Ubuntu in Germany Column

Can South African artists rise up to the ‘local is lekker’ challenge?

(Editor: Alex Smit-Stachowski is a South African journalist and speaking in her column about the country of her birth. She had lived in Krefeld, in North Rhine-Westphalia/ Germany).

Depending on who you speak to – South African Broadcasting Corporation (SABC) COO Hlaudi Motsoeneng is either a saint or a sinner. He recently upped the local quota on all the SABC radio stations to 90% local and with 80% on the SABC TV channels. In Germany however, local programming is par for the course.

BlkJks

© South African band, BlkJks is widely respected and revered in Europe – but less so at home due to little radio play. With the new SABC quota, that could change.

Shows from America and the rest of Europe feature on the smaller German channels but the public broadcasters show German content primarily. Where would German TV be without the likes of ‘Tatort’?

In South Africa we were screened mostly American content with a bit of British and European locally. During Apartheid ‘Derrick” was a huge favourite simulcast in Afrikaans. It is no surprise that the South African youth look to Hollywood for their inspiration. Local radio shows often have American voiceovers and young talent will assume American accents when singing.

I worked as a music journalist in SA for the main part of the 90’s, organised concerts and did publicity for a wide range of music types and the one constant refrain was: “Why is the radio not playing my music?” Musicians had three choices – either “play what the ‘system’ wants me to play” or “go overseas and try my luck” or “try to gig as much as possible and make it here…” Not many made it.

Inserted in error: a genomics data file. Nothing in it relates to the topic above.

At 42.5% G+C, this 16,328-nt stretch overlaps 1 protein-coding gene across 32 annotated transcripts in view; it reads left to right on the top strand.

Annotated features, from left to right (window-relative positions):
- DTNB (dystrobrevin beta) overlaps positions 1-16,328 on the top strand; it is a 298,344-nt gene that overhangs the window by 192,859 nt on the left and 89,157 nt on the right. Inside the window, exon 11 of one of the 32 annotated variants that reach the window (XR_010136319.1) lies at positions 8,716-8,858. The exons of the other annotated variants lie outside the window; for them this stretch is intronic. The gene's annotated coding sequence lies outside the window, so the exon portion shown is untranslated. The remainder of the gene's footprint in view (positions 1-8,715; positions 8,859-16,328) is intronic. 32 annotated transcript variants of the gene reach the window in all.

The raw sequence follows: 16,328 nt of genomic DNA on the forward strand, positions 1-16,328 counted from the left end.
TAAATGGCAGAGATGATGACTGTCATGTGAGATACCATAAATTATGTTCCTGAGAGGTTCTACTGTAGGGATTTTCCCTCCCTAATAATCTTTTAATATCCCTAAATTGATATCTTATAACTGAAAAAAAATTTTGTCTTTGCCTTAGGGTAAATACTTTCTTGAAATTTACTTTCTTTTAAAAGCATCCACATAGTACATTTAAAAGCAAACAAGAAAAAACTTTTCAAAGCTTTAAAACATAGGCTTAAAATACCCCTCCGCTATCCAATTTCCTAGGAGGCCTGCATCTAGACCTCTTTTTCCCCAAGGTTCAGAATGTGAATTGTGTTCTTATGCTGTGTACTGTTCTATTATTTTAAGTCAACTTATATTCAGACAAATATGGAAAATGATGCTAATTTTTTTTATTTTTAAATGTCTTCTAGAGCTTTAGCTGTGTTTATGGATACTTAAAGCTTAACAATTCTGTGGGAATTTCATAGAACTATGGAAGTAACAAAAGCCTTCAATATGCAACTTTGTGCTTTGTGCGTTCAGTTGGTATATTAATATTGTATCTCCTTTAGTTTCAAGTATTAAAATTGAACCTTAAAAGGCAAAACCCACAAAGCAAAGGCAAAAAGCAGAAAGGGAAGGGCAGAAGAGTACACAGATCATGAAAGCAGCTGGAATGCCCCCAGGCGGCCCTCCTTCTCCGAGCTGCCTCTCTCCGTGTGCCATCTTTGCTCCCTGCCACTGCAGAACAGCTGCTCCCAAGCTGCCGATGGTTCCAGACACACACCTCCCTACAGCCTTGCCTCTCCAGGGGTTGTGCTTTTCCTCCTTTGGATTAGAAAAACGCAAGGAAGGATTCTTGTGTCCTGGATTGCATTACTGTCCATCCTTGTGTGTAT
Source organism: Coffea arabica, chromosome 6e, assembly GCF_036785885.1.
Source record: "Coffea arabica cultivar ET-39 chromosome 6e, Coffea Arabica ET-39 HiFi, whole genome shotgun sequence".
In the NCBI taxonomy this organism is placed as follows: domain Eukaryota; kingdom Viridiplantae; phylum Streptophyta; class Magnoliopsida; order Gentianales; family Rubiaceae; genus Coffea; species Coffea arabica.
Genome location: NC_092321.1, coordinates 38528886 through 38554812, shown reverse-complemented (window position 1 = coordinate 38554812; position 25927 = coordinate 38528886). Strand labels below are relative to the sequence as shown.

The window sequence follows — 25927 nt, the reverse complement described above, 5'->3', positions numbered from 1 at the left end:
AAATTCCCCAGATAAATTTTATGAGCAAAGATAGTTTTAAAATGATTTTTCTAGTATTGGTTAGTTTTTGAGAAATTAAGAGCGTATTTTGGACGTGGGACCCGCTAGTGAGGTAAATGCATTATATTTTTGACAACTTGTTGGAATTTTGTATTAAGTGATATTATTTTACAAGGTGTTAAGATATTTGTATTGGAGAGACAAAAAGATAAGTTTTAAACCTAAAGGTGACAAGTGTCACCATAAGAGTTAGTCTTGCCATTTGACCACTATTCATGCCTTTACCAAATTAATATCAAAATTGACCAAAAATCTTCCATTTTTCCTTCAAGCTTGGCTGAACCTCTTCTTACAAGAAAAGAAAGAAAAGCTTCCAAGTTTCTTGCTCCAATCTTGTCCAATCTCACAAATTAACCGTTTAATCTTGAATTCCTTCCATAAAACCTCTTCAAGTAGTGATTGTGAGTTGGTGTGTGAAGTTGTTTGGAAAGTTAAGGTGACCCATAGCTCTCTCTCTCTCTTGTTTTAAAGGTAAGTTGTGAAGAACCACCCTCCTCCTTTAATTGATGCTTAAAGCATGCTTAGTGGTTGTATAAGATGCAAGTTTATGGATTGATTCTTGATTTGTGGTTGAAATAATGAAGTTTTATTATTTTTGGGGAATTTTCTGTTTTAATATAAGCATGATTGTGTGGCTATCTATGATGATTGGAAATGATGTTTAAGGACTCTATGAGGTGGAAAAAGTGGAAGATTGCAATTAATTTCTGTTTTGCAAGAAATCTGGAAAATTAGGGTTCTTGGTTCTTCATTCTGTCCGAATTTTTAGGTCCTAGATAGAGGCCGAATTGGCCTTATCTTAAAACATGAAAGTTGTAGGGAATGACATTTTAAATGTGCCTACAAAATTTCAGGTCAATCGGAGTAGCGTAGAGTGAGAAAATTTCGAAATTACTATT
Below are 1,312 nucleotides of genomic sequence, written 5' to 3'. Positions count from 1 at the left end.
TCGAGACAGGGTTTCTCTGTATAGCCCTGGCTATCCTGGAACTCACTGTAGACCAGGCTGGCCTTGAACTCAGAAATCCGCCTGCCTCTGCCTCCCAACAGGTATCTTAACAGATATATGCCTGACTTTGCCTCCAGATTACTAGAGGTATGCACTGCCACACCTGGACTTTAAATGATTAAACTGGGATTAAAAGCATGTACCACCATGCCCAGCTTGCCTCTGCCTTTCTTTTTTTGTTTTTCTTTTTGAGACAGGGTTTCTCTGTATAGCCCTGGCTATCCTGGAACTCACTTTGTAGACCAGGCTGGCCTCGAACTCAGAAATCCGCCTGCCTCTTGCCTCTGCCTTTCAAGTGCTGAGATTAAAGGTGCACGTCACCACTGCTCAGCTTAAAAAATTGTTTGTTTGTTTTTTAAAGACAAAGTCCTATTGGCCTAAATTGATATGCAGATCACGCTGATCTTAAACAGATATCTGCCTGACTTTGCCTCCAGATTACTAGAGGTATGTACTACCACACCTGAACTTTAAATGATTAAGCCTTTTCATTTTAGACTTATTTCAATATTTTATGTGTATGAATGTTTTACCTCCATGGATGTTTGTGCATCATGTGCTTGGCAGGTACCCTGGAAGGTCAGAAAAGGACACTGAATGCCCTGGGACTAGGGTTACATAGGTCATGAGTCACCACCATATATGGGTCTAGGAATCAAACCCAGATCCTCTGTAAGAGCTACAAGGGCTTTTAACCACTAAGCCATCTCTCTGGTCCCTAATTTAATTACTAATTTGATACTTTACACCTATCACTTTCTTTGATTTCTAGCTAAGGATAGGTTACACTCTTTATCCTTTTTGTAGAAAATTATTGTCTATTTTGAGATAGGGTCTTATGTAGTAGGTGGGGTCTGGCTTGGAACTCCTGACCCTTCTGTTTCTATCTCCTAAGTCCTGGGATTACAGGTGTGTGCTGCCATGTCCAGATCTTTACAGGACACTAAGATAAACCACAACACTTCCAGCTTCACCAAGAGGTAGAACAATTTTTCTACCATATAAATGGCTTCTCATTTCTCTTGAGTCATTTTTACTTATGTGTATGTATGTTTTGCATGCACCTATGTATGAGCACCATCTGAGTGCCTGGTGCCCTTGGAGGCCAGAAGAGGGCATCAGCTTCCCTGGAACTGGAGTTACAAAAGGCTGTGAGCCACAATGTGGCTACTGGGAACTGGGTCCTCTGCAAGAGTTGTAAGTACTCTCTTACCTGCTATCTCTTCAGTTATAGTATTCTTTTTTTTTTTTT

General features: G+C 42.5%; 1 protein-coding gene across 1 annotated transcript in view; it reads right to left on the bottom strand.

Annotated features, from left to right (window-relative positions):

Artists stopped their passion to get “a real job” as there was no outlet for their music or art. Now musicians and filmmakers have such an exciting future – they can create their art and there is a possibility to get it out there.

The only hurdle is the knowledge and passion of the programmers. Do South African DJs and programmers have a wide range of music knowledge? Will they be prepared to play or flight ALL types of local content or will they be restricted to specific genres?

Already I have heard old Juluka, Mango Groove and Ladysmith Black Mabazo tunes in the short time I have listened to the radio – proof that some DJs are not as educated about local music as they are when it comes to international hits.

I hope that radio stations and TV channels take a chance and will show the full extent of our wide talent from jazz to pop to hip hop to punk to folk – our smorgasboard is plentiful. If we are restricted, it would be akin to just showing oompah music on German TV with no chance for the edgy, catchy hip hop that rules the airways.

Local is lekker – if the programmers allow it.

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